Braves Playoff Perceptions

How do the Braves view their chances to make the playoffs? Here are three views.

Rose-Colored Glasses

“This was a tough road trip,” Francoeur said. “You start to wonder, when you get stuck with three doubleheaders in a road trip, what fate turns out to be or what’s supposed to happen to your team.

Oh, it’s outside forces that are conspiring against the Braves.

“I can tell you personally my legs were wore out today in the second game. I think we’re all showing little signs of fatigue.” [Francoeur]

Yeah, before those double-headers the Braves were just awesome, a team everyone feared.

“We’ve got a 10-game homestand [beginning Friday]. Hopefully we can go 7-3, 8-2, and hopefully get that record up around .500.” [Francoeur]

I’m afraid those expectations are a bit low if the team wants to make the post-season. It’s September 7 and the lead is 7 games.

Realistically Optimistic

“We’re still not out of it,” McCann said. “We just have to do something we haven’t done this year — win 10, 12 ballgames in a row.”

Exactly, 7-3 isn’t going to cut it.

Brutally Honest

“We know [the Mets] are better [than the Braves],” Smoltz said, “but we’re not a below-.500 team. I hope there’s enough pride left in that clubhouse to at least try to find a way to get over .500. And if there isn’t, then I’ll be very disappointed.”


7 Responses “Braves Playoff Perceptions”

  1. Frank says:

    It’s over. Realistically, it’s probably been over since the June swoon, but optimists held out hope. Maybe there should be a contest about how many players on the roster as of Aug 31 will return next year.

  2. Ron24 says:

    Jeff’s comments don’t really sound optimistic to me.

  3. Marc says:

    I think the Braves had a very realistic chance at the wild card until they had that 1-5 homestand, given the quality of the other teams. But they just weren’t able to put together a real run. Even so, they have played at an 87 win pace since June–not great, but not the Cubs either. June killed them, but if they had had a closer sooner, they would probably be well over .500 and contending for the playoffs. I’m not saying they are a great team–obviously they aren’t and it’s a weak league–but the team isn’t bereft of talent. I would rather be the Braves than the Giants, whose starting lineup at times AVERAGES near 40. I would argue that the Braves this year aren’t that much different from the Braves of the last several years–only unluckier and unable to coax better performances from some pitchers (the Leo effect?) The point is, the Braves aren’t THAT bad a team, just not a dominant team that we grew used to.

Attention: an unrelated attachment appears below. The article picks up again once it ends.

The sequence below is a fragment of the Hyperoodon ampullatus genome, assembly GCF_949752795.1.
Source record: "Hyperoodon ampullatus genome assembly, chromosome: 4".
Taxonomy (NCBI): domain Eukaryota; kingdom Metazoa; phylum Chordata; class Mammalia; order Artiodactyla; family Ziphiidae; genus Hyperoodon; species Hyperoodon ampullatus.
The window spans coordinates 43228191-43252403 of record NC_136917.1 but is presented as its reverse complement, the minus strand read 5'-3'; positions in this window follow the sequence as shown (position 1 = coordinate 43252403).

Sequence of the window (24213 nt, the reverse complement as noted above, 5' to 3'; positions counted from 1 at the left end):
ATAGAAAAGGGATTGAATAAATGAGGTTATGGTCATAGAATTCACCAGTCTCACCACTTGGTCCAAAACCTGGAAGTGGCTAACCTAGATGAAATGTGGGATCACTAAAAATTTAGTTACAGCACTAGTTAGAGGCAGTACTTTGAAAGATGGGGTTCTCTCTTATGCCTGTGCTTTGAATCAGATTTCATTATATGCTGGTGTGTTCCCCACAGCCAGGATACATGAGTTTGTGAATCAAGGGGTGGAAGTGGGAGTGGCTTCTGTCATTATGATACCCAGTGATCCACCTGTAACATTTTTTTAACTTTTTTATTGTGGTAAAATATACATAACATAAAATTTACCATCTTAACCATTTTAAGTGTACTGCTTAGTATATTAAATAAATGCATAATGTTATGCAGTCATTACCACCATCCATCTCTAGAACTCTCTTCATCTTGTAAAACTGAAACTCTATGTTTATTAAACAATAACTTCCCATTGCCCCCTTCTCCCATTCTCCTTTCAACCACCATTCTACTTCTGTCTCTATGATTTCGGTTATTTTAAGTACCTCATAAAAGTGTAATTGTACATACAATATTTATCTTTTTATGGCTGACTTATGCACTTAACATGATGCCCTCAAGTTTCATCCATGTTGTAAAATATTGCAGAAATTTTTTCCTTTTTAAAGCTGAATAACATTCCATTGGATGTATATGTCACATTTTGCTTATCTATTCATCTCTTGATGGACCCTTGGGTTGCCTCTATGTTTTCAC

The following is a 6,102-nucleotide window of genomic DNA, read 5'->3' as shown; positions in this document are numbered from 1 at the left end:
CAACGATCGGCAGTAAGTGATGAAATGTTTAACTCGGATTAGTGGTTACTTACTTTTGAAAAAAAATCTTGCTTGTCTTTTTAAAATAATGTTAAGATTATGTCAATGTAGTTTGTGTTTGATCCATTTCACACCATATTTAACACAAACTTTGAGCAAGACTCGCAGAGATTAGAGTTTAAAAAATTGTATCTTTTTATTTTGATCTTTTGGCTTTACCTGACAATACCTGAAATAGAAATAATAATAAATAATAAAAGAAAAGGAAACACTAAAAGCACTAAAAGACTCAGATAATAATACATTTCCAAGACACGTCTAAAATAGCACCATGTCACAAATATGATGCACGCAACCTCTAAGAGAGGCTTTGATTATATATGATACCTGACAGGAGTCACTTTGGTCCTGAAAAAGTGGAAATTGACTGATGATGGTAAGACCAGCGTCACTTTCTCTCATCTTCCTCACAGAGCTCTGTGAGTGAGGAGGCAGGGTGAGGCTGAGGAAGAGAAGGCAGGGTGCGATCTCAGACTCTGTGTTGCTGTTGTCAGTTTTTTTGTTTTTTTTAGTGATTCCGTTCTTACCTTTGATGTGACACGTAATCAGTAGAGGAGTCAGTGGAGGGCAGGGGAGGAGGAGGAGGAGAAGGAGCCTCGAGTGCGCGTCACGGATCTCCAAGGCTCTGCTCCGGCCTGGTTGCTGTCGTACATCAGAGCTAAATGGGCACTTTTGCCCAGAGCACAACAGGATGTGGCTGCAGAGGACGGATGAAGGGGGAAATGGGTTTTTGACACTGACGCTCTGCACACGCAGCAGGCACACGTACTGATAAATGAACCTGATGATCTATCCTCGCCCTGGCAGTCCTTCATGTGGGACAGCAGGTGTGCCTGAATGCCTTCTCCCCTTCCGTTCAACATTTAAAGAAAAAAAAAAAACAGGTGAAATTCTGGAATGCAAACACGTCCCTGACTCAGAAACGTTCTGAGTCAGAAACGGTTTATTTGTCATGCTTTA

4. Charlie says:

    I agree with Mark! But, I also believe you have to take into account the off field woes as well. The Braves are still for sale if anyone remembers, and with no end in sight of when Liberty might close the deal this kind of morale could follow us for awhile. Also, no only did we lose Leo, but it seems that every pitcher that we have had in the rotation has been on the DL this season. I think it is the Mike Hampton curse or something.

  5. Mac says:

    The Braves are basically a .520-range team — judging from their Pythagorean record, from how they’ve played outside the June losing streak, from their problems in one-run games (which are basically random). .520 is good enough to make the postseason sometimes. But it’s not enough to make up a seven-game deficit on a basically .500 team, or a five-game deficit.

    I will eventually write a full postmortem, of course, but the Braves’ offense is good enough (despite Francoeur) that if they got average pitching/defense, or even somewhat below-average, they’d be around the wildcard lead. It’s not particularly hard to fix that if you’re willing to put some money into the roster fringe. I don’t know that they are.

    Hudson, quite frankly, is killing the team. It’s not that he’s a bad pitcher — he’s not good, but there are worse pitchers out there — but that he’s getting paid like a star, or will be, which will keep the Braves from filling in the rotation and bullpen with serviceable mediocrities. Which means four more years of Parontoid relief and Horacious starting.

    But gosh, they’re getting above-average offense from six positions and left field isn’t a total disaster… There are some pieces here.

  6. Marc says:

    I know it’s sabermetrically correct to say that one-run losses are random, but in the Braves case, it seems pretty clear that most of them weren’t–they were the result of a bad bullpen. Some of the games became one-run losses because the bullpen squandered multi-run leads. In other words, I don’t think a lot of those losses were just bad luck. It’s not unreasonable to assume that they would have won at least some portion of those games with a better bullpen.

  7. Mac says:

    Probably. I’d guess that the record in one-run games is half Reitsma & Co. and half bad luck.